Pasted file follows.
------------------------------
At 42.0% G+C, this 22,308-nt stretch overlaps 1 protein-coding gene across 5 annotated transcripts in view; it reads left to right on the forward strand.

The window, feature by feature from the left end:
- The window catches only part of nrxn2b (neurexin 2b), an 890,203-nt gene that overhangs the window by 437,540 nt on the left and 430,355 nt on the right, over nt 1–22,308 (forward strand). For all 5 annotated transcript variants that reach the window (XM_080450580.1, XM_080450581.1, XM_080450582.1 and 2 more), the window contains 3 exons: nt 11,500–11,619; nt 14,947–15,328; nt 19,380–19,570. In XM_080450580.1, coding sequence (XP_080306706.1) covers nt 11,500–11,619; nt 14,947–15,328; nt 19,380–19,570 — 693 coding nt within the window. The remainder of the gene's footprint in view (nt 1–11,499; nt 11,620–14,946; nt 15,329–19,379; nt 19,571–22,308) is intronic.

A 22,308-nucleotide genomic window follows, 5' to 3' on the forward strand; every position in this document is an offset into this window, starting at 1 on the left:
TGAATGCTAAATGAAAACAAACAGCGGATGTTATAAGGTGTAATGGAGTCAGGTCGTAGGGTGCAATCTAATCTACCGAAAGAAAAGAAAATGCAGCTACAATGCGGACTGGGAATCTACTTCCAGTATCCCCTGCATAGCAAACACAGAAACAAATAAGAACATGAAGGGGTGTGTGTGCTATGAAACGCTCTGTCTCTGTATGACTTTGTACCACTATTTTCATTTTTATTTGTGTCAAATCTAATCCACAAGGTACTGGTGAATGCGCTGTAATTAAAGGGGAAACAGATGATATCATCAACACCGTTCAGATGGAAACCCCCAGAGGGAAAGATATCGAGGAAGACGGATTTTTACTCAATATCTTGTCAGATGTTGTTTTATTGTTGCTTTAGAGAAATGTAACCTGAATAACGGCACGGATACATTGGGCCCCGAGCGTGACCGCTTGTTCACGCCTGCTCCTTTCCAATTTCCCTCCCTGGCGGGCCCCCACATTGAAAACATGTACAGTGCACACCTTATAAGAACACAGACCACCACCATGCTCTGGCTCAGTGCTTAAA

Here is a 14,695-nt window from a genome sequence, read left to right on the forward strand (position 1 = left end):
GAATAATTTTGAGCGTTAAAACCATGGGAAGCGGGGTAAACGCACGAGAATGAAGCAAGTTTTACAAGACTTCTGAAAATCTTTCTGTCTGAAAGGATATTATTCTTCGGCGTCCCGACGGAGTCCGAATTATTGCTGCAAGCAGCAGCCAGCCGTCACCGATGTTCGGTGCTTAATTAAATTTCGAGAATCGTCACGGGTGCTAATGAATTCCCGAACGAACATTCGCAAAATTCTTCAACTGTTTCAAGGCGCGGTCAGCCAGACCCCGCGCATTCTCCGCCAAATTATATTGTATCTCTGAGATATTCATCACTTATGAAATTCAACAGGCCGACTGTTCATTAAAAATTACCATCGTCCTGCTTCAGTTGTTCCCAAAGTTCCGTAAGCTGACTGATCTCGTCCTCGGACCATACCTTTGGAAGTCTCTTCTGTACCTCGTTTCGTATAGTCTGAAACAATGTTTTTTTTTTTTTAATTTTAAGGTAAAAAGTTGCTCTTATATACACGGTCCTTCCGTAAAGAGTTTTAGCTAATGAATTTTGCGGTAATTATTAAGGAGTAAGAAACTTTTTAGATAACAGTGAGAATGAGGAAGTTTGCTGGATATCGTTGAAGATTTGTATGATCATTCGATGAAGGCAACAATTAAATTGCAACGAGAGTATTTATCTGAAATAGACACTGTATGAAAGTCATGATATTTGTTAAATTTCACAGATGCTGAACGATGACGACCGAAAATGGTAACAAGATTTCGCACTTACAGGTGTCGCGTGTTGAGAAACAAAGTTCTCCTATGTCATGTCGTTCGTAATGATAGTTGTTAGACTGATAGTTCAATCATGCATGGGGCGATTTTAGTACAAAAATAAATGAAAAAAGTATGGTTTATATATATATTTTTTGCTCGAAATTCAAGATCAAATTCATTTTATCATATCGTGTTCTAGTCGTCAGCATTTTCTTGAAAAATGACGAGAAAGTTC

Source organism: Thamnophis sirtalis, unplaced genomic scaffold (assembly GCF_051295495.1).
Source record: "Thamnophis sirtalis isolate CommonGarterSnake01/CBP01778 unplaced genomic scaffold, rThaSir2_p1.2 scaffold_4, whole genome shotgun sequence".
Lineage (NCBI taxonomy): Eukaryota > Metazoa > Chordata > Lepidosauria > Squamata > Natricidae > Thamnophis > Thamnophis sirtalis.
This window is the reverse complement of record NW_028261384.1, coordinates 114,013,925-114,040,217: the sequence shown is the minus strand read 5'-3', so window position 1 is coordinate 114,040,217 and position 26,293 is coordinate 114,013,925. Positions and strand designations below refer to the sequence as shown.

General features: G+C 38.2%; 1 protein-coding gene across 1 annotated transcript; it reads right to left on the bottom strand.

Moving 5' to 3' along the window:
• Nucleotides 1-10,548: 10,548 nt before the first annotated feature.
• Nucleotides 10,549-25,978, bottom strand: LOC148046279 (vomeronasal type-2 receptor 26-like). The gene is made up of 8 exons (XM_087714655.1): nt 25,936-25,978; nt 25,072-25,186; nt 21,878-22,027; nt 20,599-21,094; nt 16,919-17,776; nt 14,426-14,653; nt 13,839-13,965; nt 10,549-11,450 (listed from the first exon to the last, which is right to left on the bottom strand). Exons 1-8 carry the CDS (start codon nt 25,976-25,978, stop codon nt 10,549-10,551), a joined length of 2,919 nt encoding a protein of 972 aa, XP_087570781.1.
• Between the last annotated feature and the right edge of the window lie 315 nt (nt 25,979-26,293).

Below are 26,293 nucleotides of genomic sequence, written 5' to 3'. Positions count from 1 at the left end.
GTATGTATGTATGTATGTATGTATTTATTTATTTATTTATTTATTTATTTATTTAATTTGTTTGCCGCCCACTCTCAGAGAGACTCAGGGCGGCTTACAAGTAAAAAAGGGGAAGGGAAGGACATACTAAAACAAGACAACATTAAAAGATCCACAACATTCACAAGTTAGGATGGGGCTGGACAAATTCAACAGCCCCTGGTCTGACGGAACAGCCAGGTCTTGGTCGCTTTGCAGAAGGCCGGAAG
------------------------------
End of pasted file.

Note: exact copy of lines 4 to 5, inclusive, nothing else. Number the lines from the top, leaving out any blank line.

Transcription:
A 22,308-nucleotide genomic window follows, 5' to 3' on the forward strand; every position in this document is an offset into this window, starting at 1 on the left:
TGAATGCTAAATGAAAACAAACAGCGGATGTTATAAGGTGTAATGGAGTCAGGTCGTAGGGTGCAATCTAATCTACCGAAAGAAAAGAAAATGCAGCTACAATGCGGACTGGGAATCTACTTCCAGTATCCCCTGCATAGCAAACACAGAAACAAATAAGAACATGAAGGGGTGTGTGTGCTATGAAACGCTCTGTCTCTGTATGACTTTGTACCACTATTTTCATTTTTATTTGTGTCAAATCTAATCCACAAGGTACTGGTGAATGCGCTGTAATTAAAGGGGAAACAGATGATATCATCAACACCGTTCAGATGGAAACCCCCAGAGGGAAAGATATCGAGGAAGACGGATTTTTACTCAATATCTTGTCAGATGTTGTTTTATTGTTGCTTTAGAGAAATGTAACCTGAATAACGGCACGGATACATTGGGCCCCGAGCGTGACCGCTTGTTCACGCCTGCTCCTTTCCAATTTCCCTCCCTGGCGGGCCCCCACATTGAAAACATGTACAGTGCACACCTTATAAGAACACAGACCACCACCATGCTCTGGCTCAGTGCTTAAA